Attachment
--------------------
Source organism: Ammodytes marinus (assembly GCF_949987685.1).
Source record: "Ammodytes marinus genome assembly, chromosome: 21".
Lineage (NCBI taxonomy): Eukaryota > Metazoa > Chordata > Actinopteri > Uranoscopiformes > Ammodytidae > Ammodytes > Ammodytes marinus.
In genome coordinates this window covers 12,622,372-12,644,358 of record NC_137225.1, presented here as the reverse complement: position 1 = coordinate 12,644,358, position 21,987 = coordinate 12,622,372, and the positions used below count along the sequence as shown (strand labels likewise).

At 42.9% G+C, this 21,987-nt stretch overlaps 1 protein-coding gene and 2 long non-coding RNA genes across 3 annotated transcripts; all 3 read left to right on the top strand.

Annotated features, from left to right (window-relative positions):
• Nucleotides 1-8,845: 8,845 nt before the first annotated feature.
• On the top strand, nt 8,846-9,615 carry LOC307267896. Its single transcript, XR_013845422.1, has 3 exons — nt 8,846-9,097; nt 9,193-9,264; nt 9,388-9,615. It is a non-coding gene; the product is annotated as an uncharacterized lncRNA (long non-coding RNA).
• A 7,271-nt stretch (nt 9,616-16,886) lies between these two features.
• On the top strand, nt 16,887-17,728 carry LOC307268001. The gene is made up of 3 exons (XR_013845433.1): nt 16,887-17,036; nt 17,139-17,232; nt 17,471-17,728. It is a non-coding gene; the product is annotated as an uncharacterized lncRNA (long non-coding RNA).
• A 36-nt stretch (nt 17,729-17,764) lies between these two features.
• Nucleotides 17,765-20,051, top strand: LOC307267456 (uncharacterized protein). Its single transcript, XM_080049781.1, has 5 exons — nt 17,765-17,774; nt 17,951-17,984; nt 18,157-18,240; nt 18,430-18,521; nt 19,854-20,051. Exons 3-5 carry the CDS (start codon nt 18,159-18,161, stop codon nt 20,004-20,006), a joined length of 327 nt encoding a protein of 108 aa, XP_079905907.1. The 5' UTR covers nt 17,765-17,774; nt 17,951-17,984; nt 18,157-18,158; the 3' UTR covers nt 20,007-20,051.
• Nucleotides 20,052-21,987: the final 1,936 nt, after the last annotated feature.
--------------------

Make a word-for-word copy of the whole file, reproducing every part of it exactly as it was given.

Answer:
Source organism: Ammodytes marinus (assembly GCF_949987685.1).
Source record: "Ammodytes marinus genome assembly, chromosome: 21".
Lineage (NCBI taxonomy): Eukaryota > Metazoa > Chordata > Actinopteri > Uranoscopiformes > Ammodytidae > Ammodytes > Ammodytes marinus.
In genome coordinates this window covers 12,622,372-12,644,358 of record NC_137225.1, presented here as the reverse complement: position 1 = coordinate 12,644,358, position 21,987 = coordinate 12,622,372, and the positions used below count along the sequence as shown (strand labels likewise).

At 42.9% G+C, this 21,987-nt stretch overlaps 1 protein-coding gene and 2 long non-coding RNA genes across 3 annotated transcripts; all 3 read left to right on the top strand.

Annotated features, from left to right (window-relative positions):
• Nucleotides 1-8,845: 8,845 nt before the first annotated feature.
• On the top strand, nt 8,846-9,615 carry LOC307267896. Its single transcript, XR_013845422.1, has 3 exons — nt 8,846-9,097; nt 9,193-9,264; nt 9,388-9,615. It is a non-coding gene; the product is annotated as an uncharacterized lncRNA (long non-coding RNA).
• A 7,271-nt stretch (nt 9,616-16,886) lies between these two features.
• On the top strand, nt 16,887-17,728 carry LOC307268001. The gene is made up of 3 exons (XR_013845433.1): nt 16,887-17,036; nt 17,139-17,232; nt 17,471-17,728. It is a non-coding gene; the product is annotated as an uncharacterized lncRNA (long non-coding RNA).
• A 36-nt stretch (nt 17,729-17,764) lies between these two features.
• Nucleotides 17,765-20,051, top strand: LOC307267456 (uncharacterized protein). Its single transcript, XM_080049781.1, has 5 exons — nt 17,765-17,774; nt 17,951-17,984; nt 18,157-18,240; nt 18,430-18,521; nt 19,854-20,051. Exons 3-5 carry the CDS (start codon nt 18,159-18,161, stop codon nt 20,004-20,006), a joined length of 327 nt encoding a protein of 108 aa, XP_079905907.1. The 5' UTR covers nt 17,765-17,774; nt 17,951-17,984; nt 18,157-18,158; the 3' UTR covers nt 20,007-20,051.
• Nucleotides 20,052-21,987: the final 1,936 nt, after the last annotated feature.